Anonymous Coward says:

There are plenty of cities that had more than one daily at one time (Dallas, Houston, etc). This study would be more credible if they had done their analysis in these localities to see if the conclusions they made are a predictor or simply an anomaly. It would also be interesting to see of the trends continued or were simply short-lived effects until new information sources filled the void.

Comboman says:

Cincinnati Post?

Isn’t Cincinnati in Ohio rather than Northern Kentucky? Yes it’s on the border but surely the newspapers in Louisville would be more relevant to a Northern Kentuckian? At least they can still get their news from WKRP. Their newsman has won 5 Buckeye Newshawk awards AND the coveted Silver Sow award.

Pangolin (profile) says:

The internet is far from ubiquitous

You can’t replace a newspaper with the internet. At least in the areas you are talking about. TV replaces newspapers. The internet does not. Internet access is far from regular or assured in these communities. Not everyone has or can afford a computer and internet access. How do these people get their information? Probably newspaper and TV. The impact from this closure show how many use the newspaper. The fact that the newspaper went under has LITTLE to do with the internet and more to do with mismanagement and customer service complacency.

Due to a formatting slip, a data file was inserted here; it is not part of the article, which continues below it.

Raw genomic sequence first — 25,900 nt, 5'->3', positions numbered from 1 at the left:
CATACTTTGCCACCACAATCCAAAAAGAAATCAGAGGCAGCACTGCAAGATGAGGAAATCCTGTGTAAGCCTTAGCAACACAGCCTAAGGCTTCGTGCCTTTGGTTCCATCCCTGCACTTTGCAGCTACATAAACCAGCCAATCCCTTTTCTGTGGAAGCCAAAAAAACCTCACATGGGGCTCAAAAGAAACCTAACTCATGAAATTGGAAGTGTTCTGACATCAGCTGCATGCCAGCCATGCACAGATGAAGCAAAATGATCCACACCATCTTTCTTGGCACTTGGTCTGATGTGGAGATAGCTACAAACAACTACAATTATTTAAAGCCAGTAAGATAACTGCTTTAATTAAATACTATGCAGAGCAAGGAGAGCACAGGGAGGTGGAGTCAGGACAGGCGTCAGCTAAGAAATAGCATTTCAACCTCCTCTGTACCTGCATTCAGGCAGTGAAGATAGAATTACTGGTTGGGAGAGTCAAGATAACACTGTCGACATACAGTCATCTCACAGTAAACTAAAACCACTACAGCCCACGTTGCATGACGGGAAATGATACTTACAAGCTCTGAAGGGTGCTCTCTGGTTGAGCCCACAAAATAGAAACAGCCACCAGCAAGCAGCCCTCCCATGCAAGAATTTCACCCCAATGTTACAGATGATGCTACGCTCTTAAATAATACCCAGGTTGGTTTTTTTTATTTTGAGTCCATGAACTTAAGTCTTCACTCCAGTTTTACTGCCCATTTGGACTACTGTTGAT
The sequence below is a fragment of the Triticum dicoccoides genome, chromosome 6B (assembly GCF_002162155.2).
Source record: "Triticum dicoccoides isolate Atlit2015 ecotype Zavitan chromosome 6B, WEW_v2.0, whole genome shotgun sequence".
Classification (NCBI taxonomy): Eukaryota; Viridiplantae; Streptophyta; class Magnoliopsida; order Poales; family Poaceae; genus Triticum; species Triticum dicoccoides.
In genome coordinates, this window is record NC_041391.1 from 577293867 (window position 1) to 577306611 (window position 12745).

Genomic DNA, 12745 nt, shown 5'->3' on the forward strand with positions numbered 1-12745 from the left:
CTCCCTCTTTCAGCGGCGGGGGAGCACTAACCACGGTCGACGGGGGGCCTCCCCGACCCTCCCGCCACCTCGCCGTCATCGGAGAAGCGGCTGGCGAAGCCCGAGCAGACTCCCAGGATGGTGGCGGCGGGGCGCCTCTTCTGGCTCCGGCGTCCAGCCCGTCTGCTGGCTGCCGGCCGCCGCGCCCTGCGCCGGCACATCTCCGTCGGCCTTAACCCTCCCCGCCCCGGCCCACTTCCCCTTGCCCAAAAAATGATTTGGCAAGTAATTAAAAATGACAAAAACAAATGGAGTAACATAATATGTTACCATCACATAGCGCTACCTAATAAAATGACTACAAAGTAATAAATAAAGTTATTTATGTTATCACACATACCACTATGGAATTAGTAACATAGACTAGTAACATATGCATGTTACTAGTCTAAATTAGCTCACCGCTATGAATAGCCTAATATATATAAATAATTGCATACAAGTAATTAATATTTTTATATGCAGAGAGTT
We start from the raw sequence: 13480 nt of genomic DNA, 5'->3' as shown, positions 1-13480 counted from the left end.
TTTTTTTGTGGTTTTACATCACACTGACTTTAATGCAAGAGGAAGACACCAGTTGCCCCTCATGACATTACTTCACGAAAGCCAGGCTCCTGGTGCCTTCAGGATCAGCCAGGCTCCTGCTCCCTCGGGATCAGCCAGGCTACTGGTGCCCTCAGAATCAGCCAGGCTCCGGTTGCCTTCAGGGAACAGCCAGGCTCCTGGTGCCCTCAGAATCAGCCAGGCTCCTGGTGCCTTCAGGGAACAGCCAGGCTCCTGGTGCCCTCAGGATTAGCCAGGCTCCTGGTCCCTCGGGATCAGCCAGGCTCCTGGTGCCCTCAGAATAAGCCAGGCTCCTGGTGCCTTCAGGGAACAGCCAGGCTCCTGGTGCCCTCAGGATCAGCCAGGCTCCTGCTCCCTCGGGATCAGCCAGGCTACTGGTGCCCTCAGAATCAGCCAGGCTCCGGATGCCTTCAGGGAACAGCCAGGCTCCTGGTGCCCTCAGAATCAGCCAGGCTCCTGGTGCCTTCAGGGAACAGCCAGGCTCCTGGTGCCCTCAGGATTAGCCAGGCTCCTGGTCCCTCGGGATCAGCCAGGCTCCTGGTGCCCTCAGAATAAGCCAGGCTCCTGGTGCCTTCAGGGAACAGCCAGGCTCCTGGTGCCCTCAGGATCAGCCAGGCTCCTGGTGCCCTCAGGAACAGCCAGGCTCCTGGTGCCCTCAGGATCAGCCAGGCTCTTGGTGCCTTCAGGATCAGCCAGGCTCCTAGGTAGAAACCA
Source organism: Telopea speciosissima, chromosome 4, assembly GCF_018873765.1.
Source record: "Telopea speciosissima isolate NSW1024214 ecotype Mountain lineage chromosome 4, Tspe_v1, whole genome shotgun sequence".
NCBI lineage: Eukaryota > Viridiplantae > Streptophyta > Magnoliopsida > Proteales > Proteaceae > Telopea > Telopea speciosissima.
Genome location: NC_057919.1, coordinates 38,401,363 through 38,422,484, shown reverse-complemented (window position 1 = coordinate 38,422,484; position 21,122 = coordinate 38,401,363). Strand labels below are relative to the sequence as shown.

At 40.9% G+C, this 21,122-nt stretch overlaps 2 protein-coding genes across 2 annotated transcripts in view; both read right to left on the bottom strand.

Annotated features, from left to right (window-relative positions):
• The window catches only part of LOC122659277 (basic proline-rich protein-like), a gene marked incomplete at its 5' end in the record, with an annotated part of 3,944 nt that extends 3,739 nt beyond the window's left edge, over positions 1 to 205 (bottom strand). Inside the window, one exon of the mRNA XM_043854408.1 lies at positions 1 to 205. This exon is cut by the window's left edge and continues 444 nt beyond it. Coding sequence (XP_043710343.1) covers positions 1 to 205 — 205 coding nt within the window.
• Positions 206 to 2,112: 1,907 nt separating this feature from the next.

Anonymous Coward says:

Re: The internet is far from ubiquitous

One other point I have yet to see anyone make is that the information that appears to have been missed the most is local news. It is easy to get national and international news on the internet. Local news frequently sucks on the internet, and in many locations there is not yet a suitable alternative.

Anonymous Coward says:

Newspapers today are still the ones that pay reporters to go out and research a story. Television reporting is still all about ratings not the news. If TV news cared about the actual news it would all be like Jim Leher, talking about real news like the fact that Obama just released “secret” CIA documents and not Susan Boyle. We need newspapers, if if we don’t read them. The bulk of news that we hear on TV comes from reporters from newspapers. Personally, I think the only way newspapers will continue to exist is if they partner up (monetarily) with large TV networks.